You may obtain your stock from a variety of different suppliers, some of which will require you to pay them at the time of purchase and others that will let you have a certain length of time in which to pay them. When you buy supplies on account instead of paying cash there and then, your suppliers are your creditors until you pay them. Enter in your cash flow forecast the payments you will make to your creditors (including VAT) in the months in which you will pay them.
For maximum convenience you will probably aim to set up an account or agree payment terms with all of your main suppliers, who might typically include:
- record labels
As a general rule, wholesalers tend to have smaller or even no minimum order requirements so you may find that purchasing stock from them is better for your cash flow, especially in the first few months after opening. Many small independent record labels and distributors supply records on a sale-or-return basis, so you usually don't pay for them until you have sold them. (With some sale-or-return deals you do actually have to pay for all the goods supplied up front and then you'll be credited for any that you don't sell but with others, the label or distributor will give you the records and then you'll pay them for everything that you sell and return those that are unsold at the end of the agreed sale-or-return period.)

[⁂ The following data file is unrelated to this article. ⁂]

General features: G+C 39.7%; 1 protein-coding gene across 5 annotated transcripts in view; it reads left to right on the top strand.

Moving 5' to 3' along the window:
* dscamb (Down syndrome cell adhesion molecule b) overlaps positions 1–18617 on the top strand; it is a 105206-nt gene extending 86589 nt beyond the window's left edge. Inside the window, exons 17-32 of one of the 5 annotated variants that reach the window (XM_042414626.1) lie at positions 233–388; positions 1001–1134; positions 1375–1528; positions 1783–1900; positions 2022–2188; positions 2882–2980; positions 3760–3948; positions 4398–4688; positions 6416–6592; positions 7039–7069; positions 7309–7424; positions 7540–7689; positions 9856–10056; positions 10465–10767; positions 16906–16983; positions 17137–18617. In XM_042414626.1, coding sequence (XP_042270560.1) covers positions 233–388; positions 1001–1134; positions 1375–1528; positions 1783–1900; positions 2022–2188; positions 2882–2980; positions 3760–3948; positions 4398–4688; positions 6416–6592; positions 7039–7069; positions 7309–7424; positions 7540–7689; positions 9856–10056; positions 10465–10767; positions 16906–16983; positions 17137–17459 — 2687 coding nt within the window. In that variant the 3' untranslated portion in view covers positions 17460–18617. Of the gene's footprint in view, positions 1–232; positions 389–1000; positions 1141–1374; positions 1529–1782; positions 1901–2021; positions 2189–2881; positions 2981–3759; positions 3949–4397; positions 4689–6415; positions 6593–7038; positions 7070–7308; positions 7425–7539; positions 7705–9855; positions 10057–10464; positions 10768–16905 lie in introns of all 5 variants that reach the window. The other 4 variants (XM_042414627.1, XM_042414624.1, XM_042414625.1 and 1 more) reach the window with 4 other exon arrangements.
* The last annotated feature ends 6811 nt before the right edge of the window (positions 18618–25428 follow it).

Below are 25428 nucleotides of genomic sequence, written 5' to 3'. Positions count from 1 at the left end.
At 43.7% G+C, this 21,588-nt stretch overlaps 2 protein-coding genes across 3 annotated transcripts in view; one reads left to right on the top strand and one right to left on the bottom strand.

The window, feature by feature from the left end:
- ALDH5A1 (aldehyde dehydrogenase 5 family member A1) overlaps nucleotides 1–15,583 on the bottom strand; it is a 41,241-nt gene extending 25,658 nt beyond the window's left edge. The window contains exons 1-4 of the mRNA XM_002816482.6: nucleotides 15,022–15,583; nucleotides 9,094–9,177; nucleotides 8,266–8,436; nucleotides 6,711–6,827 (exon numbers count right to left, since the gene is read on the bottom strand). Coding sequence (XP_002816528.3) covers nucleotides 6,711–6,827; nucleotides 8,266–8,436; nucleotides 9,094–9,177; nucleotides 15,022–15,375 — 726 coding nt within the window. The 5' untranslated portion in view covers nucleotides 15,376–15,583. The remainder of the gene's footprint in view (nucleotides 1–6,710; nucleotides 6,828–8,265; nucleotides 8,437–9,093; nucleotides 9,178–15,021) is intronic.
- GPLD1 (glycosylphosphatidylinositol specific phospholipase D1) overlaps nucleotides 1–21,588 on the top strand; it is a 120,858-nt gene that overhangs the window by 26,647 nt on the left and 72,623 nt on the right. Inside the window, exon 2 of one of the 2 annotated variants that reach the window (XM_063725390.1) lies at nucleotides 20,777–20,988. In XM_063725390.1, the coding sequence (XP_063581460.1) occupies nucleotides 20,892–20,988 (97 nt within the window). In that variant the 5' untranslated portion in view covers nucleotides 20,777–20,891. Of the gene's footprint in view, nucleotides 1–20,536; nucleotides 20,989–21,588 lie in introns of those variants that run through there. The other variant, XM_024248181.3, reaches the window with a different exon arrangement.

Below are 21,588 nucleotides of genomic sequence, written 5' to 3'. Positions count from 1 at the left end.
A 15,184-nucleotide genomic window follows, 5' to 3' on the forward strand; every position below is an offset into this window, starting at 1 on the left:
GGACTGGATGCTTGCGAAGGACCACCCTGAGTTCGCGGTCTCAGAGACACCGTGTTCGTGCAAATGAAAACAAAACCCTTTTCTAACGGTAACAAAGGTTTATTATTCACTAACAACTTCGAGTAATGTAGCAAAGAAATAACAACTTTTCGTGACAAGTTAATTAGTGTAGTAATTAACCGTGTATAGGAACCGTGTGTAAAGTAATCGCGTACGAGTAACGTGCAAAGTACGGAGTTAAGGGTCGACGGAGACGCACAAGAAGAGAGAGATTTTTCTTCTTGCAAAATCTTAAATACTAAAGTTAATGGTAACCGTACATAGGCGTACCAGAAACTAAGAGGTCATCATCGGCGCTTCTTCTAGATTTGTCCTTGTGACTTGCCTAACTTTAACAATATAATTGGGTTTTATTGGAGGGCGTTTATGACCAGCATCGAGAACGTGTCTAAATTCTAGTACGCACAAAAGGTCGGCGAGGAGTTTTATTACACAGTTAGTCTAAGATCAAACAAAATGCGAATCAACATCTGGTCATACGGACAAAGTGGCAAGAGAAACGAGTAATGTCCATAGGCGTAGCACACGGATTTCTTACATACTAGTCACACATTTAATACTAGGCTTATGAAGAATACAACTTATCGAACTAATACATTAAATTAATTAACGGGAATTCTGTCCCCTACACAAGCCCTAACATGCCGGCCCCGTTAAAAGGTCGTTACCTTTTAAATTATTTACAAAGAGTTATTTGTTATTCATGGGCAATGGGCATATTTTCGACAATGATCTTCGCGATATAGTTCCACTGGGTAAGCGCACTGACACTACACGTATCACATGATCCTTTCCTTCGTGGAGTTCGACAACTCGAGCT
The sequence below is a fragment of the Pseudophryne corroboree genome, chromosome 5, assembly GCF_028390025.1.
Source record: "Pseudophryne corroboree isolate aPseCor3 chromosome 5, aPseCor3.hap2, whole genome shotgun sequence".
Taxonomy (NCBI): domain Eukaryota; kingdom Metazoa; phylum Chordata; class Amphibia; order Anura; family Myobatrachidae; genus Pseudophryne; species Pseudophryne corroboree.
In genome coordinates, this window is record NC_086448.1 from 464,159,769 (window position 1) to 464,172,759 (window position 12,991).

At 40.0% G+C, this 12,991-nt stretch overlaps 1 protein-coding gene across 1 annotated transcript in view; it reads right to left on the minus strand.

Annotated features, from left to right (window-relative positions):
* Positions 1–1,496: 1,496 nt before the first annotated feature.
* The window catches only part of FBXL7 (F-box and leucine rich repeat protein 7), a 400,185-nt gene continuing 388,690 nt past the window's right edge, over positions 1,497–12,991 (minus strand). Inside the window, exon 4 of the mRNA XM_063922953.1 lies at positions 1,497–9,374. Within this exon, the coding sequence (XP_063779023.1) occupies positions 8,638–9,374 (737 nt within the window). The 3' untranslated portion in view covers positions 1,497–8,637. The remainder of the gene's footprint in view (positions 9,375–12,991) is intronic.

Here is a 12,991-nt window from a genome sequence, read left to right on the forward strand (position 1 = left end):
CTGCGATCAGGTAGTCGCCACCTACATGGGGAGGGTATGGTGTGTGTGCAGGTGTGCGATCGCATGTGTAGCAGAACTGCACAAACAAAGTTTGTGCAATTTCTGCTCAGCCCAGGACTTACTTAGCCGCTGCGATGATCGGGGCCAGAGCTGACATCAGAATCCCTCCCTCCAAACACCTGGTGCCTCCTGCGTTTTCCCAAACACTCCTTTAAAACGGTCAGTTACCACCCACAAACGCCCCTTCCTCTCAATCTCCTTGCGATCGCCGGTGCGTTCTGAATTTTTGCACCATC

Setting up an account
To set up an account you may be asked to provide bank and trade references. Until the account facility has been granted you will have to pay for your order at the time you place it. This is known as paying on a pro forma basis.
Once your account has been set up you will be invoiced at regular intervals and expected to pay within a certain number of days of receiving the invoice. Record companies and wholesalers both generally offer 30 days credit. A distributor may allow you up to 60 days before you have to pay.
Discounts and incentives from suppliers
You may be offered, or be able to negotiate, various discounts and incentives from your suppliers. Examples include:
- free delivery
- retrospective incentive discounts (or free copies) for reaching sales targets
- discounts on new releases
- free copies, particularly of new singles
- campaign discounts to support dealers' margins during special promotions and sale periods (for example at Christmas or for the Record Store Day promotion)
- a returns allowance - for example, suppliers might agree to take back a small proportion of the stock you buy from them and give you a credit
- volume discounts - for buying large quantities of goods
Some suppliers may also offer items such as free display stands, help with promotions and so on. These are likely to be related to the amount of business you put their way.
In some cases suppliers may impose minimum order conditions and charge you for delivery.